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Losing Yourself In The Clouds
Buzzword Alert: Cloud Computing
August 9, 2010
As many of you know, GeekPAK isn’t just a web development company, we’re not just a CMS, but we also have over 15 years of brand and marketing experience. The purpose of this article is to look at how the technical cloud could be doing very real damage, not just to your technical plans, but more importantly your brand.
First, consumers and customers don’t care if you are in the cloud or standing on terra firma. They want what they need, and they want it now. Whatever solution works for them is a good solution and in many cases the cloud can provide some real options.
However, when you start to transition to cloud based services you can hit a few stumbling blocks. Each of these may seem like a small thing taken by themselves, but when taken together they pose a real risk.
1. Losing Control in the Cloud
Control here includes control of your data, control of the experience, and control of the features. If you can’t do precisely what your business needs, you start to lose brand cohesion. Suddenly you look a little less like you and you work a little more like somebody else.
2. Losing Your Brand in the Cloud
Brand is so much more than your logo and corporate colors. It’s a feel, it’s how you work, it’s how your customers experience you. When you have limited control you have limited brand impact. Even if you can get the cloud to deliver the service you need, do your customers recognize that it’s you who is providing the service?
3. Losing Your Focus in the Cloud
As soon as department A, staff member B, and work group C go off and do their own thing in the cloud, your organization starts to lose focus. What are they doing? Who is doing it? Where are they doing it? Do you know where that is? How does it fit with what you are trying to accomplish as an organization? Do your customers even know where all of these various cloud based tools reside?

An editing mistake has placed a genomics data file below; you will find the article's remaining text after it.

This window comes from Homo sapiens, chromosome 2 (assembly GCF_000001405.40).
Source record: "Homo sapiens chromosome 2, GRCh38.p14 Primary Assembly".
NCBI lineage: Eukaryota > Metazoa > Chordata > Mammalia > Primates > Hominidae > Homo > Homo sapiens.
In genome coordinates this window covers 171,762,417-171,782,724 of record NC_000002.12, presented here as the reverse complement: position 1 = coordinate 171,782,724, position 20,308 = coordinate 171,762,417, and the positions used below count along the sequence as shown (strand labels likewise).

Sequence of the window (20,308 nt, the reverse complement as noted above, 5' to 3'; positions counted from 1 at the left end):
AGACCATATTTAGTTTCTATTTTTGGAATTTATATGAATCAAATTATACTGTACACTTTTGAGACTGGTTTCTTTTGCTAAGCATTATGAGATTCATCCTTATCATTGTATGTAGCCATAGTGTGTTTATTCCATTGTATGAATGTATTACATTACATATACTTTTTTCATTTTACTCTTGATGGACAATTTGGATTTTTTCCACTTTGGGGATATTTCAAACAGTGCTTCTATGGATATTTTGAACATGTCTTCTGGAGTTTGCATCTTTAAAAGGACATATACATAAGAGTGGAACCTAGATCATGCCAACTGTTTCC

4. Losing Your Audience in the Cloud
CRM (customer relationship management) is crucial. Getting someone to engage with your organization is much more difficult than it seems. When your users engage with you in the cloud, do you know who they are? Can you get back to them at a later date? Can you reach out to them with another tool or communication method beyond what this cloud app provides? How much of your audience is in cloud 1, cloud 2, cloud 3? How do you cross match and identify who is who? Finally, when that particular cloud app you invested so much time in goes away, where does your cloud audience go?
5. Losing Your Impact, Time and Money in the Cloud
I know that many cloud apps are free, and that’s what makes them so irresistible, but you spend the same amount of effort and time in the cloud as you would in your own space, but what impact do you actually have? Over time, your time will outweigh any investment in developing your own tools and systems, but your time contributes to the success and data store of your chosen cloud provider, not necessarily to your organization.
The cloud can be a powerful ally for your business, but before you invest valuable time in services you can’t control, think about what it will do to your business, your brand, and your audience. If it’s not mission critical then the cloud could be a valuable test environment, but ask yourself the question is the cloud working for you or are you working for the cloud?